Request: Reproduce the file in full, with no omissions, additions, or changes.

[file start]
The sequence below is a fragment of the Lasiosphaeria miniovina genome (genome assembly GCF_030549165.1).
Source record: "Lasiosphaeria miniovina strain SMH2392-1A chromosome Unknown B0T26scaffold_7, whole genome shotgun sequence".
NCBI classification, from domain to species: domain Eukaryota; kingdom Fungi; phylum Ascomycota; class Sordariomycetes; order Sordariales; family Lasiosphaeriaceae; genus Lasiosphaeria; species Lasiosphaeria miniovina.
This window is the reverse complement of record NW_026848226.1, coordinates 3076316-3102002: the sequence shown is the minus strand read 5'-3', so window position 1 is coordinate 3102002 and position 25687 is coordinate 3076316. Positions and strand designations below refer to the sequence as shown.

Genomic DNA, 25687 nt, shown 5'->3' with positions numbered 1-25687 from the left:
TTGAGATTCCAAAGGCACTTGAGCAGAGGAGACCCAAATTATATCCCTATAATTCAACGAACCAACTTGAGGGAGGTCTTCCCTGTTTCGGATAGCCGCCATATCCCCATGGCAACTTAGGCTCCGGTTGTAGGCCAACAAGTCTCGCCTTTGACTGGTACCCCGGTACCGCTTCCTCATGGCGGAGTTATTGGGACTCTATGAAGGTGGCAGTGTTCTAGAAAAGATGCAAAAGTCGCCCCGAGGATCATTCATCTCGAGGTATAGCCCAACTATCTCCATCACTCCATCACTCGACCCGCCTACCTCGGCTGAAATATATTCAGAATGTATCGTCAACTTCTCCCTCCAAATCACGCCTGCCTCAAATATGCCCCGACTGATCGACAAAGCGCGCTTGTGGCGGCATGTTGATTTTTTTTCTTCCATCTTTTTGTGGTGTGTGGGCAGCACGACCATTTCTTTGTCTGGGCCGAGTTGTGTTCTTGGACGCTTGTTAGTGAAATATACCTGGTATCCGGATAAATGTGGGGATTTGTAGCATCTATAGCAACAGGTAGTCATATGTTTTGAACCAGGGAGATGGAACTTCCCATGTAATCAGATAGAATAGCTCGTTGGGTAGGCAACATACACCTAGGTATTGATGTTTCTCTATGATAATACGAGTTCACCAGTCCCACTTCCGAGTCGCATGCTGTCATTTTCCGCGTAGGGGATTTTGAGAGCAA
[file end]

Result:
The sequence below is a fragment of the Lasiosphaeria miniovina genome (genome assembly GCF_030549165.1).
Source record: "Lasiosphaeria miniovina strain SMH2392-1A chromosome Unknown B0T26scaffold_7, whole genome shotgun sequence".
NCBI classification, from domain to species: domain Eukaryota; kingdom Fungi; phylum Ascomycota; class Sordariomycetes; order Sordariales; family Lasiosphaeriaceae; genus Lasiosphaeria; species Lasiosphaeria miniovina.
This window is the reverse complement of record NW_026848226.1, coordinates 3076316-3102002: the sequence shown is the minus strand read 5'-3', so window position 1 is coordinate 3102002 and position 25687 is coordinate 3076316. Positions and strand designations below refer to the sequence as shown.

Genomic DNA, 25687 nt, shown 5'->3' with positions numbered 1-25687 from the left:
TTGAGATTCCAAAGGCACTTGAGCAGAGGAGACCCAAATTATATCCCTATAATTCAACGAACCAACTTGAGGGAGGTCTTCCCTGTTTCGGATAGCCGCCATATCCCCATGGCAACTTAGGCTCCGGTTGTAGGCCAACAAGTCTCGCCTTTGACTGGTACCCCGGTACCGCTTCCTCATGGCGGAGTTATTGGGACTCTATGAAGGTGGCAGTGTTCTAGAAAAGATGCAAAAGTCGCCCCGAGGATCATTCATCTCGAGGTATAGCCCAACTATCTCCATCACTCCATCACTCGACCCGCCTACCTCGGCTGAAATATATTCAGAATGTATCGTCAACTTCTCCCTCCAAATCACGCCTGCCTCAAATATGCCCCGACTGATCGACAAAGCGCGCTTGTGGCGGCATGTTGATTTTTTTTCTTCCATCTTTTTGTGGTGTGTGGGCAGCACGACCATTTCTTTGTCTGGGCCGAGTTGTGTTCTTGGACGCTTGTTAGTGAAATATACCTGGTATCCGGATAAATGTGGGGATTTGTAGCATCTATAGCAACAGGTAGTCATATGTTTTGAACCAGGGAGATGGAACTTCCCATGTAATCAGATAGAATAGCTCGTTGGGTAGGCAACATACACCTAGGTATTGATGTTTCTCTATGATAATACGAGTTCACCAGTCCCACTTCCGAGTCGCATGCTGTCATTTTCCGCGTAGGGGATTTTGAGAGCAA